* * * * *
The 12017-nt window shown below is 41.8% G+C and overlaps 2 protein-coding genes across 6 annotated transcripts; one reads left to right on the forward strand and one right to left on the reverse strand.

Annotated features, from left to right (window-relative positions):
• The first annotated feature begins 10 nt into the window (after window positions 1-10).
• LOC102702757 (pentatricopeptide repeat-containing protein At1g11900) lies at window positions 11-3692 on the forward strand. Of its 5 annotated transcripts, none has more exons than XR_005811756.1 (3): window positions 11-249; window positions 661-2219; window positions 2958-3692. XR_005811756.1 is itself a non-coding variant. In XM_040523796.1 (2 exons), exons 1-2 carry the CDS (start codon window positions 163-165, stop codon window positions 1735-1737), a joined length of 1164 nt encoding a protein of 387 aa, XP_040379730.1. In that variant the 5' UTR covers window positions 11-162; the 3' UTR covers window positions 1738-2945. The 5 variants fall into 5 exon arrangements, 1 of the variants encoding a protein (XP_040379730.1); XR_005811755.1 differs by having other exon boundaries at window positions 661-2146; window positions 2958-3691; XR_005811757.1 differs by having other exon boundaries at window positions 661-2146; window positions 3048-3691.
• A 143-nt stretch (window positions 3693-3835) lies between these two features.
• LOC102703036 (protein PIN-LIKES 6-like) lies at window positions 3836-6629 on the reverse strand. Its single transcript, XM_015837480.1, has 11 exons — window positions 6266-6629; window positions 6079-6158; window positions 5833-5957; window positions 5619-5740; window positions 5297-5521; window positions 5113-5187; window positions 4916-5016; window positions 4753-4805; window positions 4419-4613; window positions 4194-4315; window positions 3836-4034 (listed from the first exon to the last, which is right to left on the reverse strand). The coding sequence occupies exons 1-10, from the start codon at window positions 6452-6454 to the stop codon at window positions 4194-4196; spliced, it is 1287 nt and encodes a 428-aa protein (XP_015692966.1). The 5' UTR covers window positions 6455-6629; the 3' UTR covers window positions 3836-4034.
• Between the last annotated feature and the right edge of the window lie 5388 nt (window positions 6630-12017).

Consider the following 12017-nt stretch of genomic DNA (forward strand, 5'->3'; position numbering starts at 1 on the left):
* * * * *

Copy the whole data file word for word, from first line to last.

The 12017-nt window shown below is 41.8% G+C and overlaps 2 protein-coding genes across 6 annotated transcripts; one reads left to right on the forward strand and one right to left on the reverse strand.

Annotated features, from left to right (window-relative positions):
• The first annotated feature begins 10 nt into the window (after window positions 1-10).
• LOC102702757 (pentatricopeptide repeat-containing protein At1g11900) lies at window positions 11-3692 on the forward strand. Of its 5 annotated transcripts, none has more exons than XR_005811756.1 (3): window positions 11-249; window positions 661-2219; window positions 2958-3692. XR_005811756.1 is itself a non-coding variant. In XM_040523796.1 (2 exons), exons 1-2 carry the CDS (start codon window positions 163-165, stop codon window positions 1735-1737), a joined length of 1164 nt encoding a protein of 387 aa, XP_040379730.1. In that variant the 5' UTR covers window positions 11-162; the 3' UTR covers window positions 1738-2945. The 5 variants fall into 5 exon arrangements, 1 of the variants encoding a protein (XP_040379730.1); XR_005811755.1 differs by having other exon boundaries at window positions 661-2146; window positions 2958-3691; XR_005811757.1 differs by having other exon boundaries at window positions 661-2146; window positions 3048-3691.
• A 143-nt stretch (window positions 3693-3835) lies between these two features.
• LOC102703036 (protein PIN-LIKES 6-like) lies at window positions 3836-6629 on the reverse strand. Its single transcript, XM_015837480.1, has 11 exons — window positions 6266-6629; window positions 6079-6158; window positions 5833-5957; window positions 5619-5740; window positions 5297-5521; window positions 5113-5187; window positions 4916-5016; window positions 4753-4805; window positions 4419-4613; window positions 4194-4315; window positions 3836-4034 (listed from the first exon to the last, which is right to left on the reverse strand). The coding sequence occupies exons 1-10, from the start codon at window positions 6452-6454 to the stop codon at window positions 4194-4196; spliced, it is 1287 nt and encodes a 428-aa protein (XP_015692966.1). The 5' UTR covers window positions 6455-6629; the 3' UTR covers window positions 3836-4034.
• Between the last annotated feature and the right edge of the window lie 5388 nt (window positions 6630-12017).

Consider the following 12017-nt stretch of genomic DNA (forward strand, 5'->3'; position numbering starts at 1 on the left):